By Brandi O. Brown, J.D. — A federal district court in Rhode Island denied the request for a TRO filed by a group of healthcare workers who sought injunctive relief after the state promulgated an emergency regulation requiring healthcare workers to be vaccinated against COVID-19 by October 1, 2021. They claimed that the regulation violated the U.S. Constitution and Title VII because it did not allow the workers to obtain a religious exemption. The court found that they did not demonstrate a likelihood of success on the merits of those claims. In particular, the court noted that employers may still be able to provide religious accommodation (Dr. T v. Alexander-Scott, September 30, 2021, McElroy, M.).
New COVID-19 regulation. On August 17, 2021, the Rhode Island Department of Health promulgated a regulation requiring all healthcare workers, except those who met a very narrow medical exemption, to be vaccinated against COVID-19 by October 1. According to the workers, the regulation did not include an opportunity for a worker to obtain a religious exemption and therefore violated the U.S. Constitution and Title VII.
Healthcare workers seek relief. They sought a temporary restraining order and asked the court to enjoin the health department from enforcing any requirement that employers deny religious exemptions or that they revoke any exemptions already granted before the regulation was promulgated. They also sought to enjoin the department from interfering with the granting of religious exemptions going forward and from taking any disciplinary action against them. They also asked that the court, if it were to deny their request for a TRO, to issue an order denying a preliminary injunction.
Likelihood of success? Concluding that the state defendants would be unduly prejudiced if not allowed an opportunity to develop a factual record before consideration of a preliminary injunction, the court focused solely on the request for a temporary restraining order. In deciding whether to grant a TRO, the court noted, it had to consider four factors: (1) the likelihood of the healthcare workers’ success on the merits; (2) the potential for irreparable harm if relief was denied; (3) the balance of hardships; and (4) the effect of the court’s ruling on the public interest. If the first factor is not established, the court noted, the other prongs become irrelevant and the healthcare workers bear the burden of demonstrating that the factors weighed in their favor.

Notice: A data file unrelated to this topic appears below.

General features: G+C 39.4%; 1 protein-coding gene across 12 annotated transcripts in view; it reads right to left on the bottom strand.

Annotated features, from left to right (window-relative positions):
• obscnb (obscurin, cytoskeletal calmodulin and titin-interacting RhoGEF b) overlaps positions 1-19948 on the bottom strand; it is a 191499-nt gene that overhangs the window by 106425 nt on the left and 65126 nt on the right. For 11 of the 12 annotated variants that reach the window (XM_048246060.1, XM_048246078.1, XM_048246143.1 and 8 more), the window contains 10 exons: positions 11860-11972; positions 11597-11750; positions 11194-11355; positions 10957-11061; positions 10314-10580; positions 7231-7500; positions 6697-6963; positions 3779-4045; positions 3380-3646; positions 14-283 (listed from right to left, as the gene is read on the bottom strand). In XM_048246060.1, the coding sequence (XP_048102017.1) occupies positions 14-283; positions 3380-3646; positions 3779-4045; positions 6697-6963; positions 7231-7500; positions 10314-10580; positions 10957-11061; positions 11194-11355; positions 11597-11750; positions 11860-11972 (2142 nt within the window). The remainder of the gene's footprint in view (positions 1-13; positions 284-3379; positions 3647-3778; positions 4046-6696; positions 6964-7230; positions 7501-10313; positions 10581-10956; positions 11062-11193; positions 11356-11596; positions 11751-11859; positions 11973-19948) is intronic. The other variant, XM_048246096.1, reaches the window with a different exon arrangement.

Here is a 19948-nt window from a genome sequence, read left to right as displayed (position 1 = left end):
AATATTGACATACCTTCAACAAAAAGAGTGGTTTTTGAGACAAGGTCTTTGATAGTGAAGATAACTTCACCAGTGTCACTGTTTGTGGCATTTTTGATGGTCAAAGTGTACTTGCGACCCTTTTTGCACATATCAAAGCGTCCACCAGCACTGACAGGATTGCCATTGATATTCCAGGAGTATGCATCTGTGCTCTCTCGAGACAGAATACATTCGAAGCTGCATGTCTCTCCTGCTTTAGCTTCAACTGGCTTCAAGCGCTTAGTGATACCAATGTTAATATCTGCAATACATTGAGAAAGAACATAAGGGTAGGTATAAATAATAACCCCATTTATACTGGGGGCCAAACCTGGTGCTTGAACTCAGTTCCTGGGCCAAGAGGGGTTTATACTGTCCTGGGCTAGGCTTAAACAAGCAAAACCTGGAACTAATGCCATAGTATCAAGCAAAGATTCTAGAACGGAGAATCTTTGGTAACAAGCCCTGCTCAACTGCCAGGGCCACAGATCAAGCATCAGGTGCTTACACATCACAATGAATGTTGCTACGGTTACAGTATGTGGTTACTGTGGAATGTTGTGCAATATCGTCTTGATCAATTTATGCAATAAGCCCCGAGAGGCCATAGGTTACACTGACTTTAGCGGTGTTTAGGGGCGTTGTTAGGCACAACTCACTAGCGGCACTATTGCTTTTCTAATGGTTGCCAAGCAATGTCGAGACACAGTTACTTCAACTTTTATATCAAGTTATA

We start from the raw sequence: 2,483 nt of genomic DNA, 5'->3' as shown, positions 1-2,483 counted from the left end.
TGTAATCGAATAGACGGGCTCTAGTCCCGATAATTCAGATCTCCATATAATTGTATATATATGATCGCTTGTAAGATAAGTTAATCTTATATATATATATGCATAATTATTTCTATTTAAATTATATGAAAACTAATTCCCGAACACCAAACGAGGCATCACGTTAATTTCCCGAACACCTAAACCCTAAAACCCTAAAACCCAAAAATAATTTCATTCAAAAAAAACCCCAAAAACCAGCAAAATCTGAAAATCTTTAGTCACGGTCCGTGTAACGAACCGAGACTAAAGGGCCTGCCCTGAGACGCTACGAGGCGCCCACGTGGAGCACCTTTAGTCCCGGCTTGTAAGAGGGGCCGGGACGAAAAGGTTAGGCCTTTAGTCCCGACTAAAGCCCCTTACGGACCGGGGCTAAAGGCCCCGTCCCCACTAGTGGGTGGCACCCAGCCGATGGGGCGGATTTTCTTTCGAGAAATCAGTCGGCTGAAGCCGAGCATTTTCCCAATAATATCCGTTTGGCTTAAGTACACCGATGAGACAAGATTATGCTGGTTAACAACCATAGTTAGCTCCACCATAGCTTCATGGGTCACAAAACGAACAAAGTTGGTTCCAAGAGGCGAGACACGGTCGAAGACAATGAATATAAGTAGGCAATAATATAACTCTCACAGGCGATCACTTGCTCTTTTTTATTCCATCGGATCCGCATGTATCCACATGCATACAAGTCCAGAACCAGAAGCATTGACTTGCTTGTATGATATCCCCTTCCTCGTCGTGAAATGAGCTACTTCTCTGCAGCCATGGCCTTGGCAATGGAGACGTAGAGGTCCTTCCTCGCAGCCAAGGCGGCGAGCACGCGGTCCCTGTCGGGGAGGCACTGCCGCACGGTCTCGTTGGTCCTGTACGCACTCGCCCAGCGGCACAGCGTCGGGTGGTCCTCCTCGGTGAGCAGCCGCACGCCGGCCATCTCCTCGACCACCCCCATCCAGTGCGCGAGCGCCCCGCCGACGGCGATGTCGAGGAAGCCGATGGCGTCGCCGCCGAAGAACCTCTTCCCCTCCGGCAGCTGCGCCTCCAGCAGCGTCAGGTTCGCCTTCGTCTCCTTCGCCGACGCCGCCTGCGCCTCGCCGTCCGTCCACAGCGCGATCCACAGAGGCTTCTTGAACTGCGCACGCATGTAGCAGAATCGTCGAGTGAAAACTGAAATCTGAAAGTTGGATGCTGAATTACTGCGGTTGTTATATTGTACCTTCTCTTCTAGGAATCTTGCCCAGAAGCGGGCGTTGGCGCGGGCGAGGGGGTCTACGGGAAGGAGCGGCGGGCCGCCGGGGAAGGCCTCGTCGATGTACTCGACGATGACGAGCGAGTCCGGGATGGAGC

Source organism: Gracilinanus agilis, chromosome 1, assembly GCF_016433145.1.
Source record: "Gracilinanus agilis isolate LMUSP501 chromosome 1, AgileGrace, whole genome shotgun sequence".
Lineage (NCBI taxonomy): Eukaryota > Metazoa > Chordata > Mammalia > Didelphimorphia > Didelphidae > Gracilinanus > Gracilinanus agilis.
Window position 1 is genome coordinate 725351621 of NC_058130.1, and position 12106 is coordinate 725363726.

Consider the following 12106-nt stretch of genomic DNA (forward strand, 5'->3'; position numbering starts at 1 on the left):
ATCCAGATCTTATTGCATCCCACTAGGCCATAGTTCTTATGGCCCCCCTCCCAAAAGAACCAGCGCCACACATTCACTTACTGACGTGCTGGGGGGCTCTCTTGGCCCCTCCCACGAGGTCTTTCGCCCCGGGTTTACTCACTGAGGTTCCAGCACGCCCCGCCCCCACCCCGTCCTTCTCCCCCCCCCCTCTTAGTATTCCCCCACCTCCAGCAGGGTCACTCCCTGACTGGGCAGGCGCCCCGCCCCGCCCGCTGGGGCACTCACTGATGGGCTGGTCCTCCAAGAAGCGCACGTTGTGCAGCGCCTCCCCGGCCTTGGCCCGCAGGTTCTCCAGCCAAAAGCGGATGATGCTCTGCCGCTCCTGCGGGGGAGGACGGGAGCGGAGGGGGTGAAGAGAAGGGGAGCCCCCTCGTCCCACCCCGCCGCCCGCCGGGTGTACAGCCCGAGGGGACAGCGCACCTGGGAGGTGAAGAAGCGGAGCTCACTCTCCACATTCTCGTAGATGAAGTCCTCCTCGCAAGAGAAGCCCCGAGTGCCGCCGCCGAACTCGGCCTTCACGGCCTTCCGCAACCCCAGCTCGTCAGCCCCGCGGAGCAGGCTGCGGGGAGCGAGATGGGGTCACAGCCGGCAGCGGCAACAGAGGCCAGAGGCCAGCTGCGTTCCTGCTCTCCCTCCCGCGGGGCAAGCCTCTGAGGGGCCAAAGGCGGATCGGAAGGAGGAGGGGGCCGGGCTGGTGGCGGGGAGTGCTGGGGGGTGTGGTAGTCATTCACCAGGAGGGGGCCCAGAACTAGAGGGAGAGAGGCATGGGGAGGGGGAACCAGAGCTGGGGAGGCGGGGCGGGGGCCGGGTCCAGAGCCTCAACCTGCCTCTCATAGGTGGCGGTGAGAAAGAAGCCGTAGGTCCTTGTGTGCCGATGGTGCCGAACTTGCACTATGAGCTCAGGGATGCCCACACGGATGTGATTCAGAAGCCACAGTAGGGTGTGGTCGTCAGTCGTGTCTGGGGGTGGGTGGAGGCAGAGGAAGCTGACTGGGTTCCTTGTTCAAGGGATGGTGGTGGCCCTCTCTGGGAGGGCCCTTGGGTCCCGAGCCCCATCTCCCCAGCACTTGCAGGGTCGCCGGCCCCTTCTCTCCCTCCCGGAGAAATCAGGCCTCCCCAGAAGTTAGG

Not on Supremacy Clause claim. In this case, the court concluded, the workers did not meet their burden. Regarding the constitutional claims made by the workers, the court noted that it has long been held that mandatory vaccination laws are a valid exercise of a state’s police powers. As a result, those laws have withstood constitutional challenge.
The workers also argued that the regulation compels healthcare employers to disregard Title VII and, as a result, violate the Supremacy Clause of the U.S. Constitution. The state defendants’ response was two-fold. First, they argued, the Supremacy Clause does not create a private right of action. Second, they argued, the regulation does not compel healthcare facilities to refuse to consider religious accommodation. Regarding the former, the court agreed that the U.S. Supreme Court has held that reading a private right of action into the Supremacy Clause would be “strange.”
Not preempted. The next question, however, was whether the state regulation was preempted by Title VII. Again, observed the court, the U.S. Supreme Court has weighed in on this issue, emphasizing that there is a strong presumption that state regulation of health and safety matters are not invalidated under the clause. The court explained, “Federal preemption of a state health and safety regulation will be found only in situations where it is ‘the clear and manifest purpose of Congress.’”
May still be able to accommodate. Preemption can either be done by an express provision of statute or through conflict preemption. Title VII did not expressly preempt state public-health regulations, which the healthcare workers conceded. Instead, they argued that the regulation interferes with their rights under Title VII, contending that it “outright forbids” them from seeking or retaining reasonable accommodations according with their sincerely held religious beliefs. However, the court explained, this was not an accurate reading of the regulation’s text. Nothing in the language of the regulation prevents an employer from providing such an accommodation—rather, the regulation is silent on the issue.
While the regulation may make it more difficult for employers to accommodate religious objections, the court observed, that does not create a “physical impossibility.” There was no likelihood of the workers’ success on the merits of their claim that the regulation makes reasonable accommodation virtually impossible. Thus, they failed to make out a case of likelihood of success on the merits of their Title VII claim and the court denied the TRO.